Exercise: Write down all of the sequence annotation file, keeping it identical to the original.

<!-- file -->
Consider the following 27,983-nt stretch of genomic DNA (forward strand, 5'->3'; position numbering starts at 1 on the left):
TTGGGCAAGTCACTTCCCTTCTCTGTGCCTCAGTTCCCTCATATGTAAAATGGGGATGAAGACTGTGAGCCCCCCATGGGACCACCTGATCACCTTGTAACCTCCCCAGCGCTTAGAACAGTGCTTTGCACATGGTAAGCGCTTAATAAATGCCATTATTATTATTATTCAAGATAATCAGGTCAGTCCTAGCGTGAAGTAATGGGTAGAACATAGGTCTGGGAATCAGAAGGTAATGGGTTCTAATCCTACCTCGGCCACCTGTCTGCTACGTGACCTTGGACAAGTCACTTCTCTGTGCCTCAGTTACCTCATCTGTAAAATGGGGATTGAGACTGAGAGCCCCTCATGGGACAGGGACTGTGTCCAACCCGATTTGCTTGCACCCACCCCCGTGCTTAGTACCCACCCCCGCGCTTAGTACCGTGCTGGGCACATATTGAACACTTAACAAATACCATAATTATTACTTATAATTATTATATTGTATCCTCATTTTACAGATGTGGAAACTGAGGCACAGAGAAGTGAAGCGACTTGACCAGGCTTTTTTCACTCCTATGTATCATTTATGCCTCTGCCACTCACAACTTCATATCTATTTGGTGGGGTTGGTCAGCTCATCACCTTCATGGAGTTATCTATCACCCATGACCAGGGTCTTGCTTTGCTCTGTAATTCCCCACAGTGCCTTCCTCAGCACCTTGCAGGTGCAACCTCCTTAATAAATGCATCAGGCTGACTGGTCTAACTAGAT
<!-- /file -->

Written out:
Consider the following 27,983-nt stretch of genomic DNA (forward strand, 5'->3'; position numbering starts at 1 on the left):
TTGGGCAAGTCACTTCCCTTCTCTGTGCCTCAGTTCCCTCATATGTAAAATGGGGATGAAGACTGTGAGCCCCCCATGGGACCACCTGATCACCTTGTAACCTCCCCAGCGCTTAGAACAGTGCTTTGCACATGGTAAGCGCTTAATAAATGCCATTATTATTATTATTCAAGATAATCAGGTCAGTCCTAGCGTGAAGTAATGGGTAGAACATAGGTCTGGGAATCAGAAGGTAATGGGTTCTAATCCTACCTCGGCCACCTGTCTGCTACGTGACCTTGGACAAGTCACTTCTCTGTGCCTCAGTTACCTCATCTGTAAAATGGGGATTGAGACTGAGAGCCCCTCATGGGACAGGGACTGTGTCCAACCCGATTTGCTTGCACCCACCCCCGTGCTTAGTACCCACCCCCGCGCTTAGTACCGTGCTGGGCACATATTGAACACTTAACAAATACCATAATTATTACTTATAATTATTATATTGTATCCTCATTTTACAGATGTGGAAACTGAGGCACAGAGAAGTGAAGCGACTTGACCAGGCTTTTTTCACTCCTATGTATCATTTATGCCTCTGCCACTCACAACTTCATATCTATTTGGTGGGGTTGGTCAGCTCATCACCTTCATGGAGTTATCTATCACCCATGACCAGGGTCTTGCTTTGCTCTGTAATTCCCCACAGTGCCTTCCTCAGCACCTTGCAGGTGCAACCTCCTTAATAAATGCATCAGGCTGACTGGTCTAACTAGAT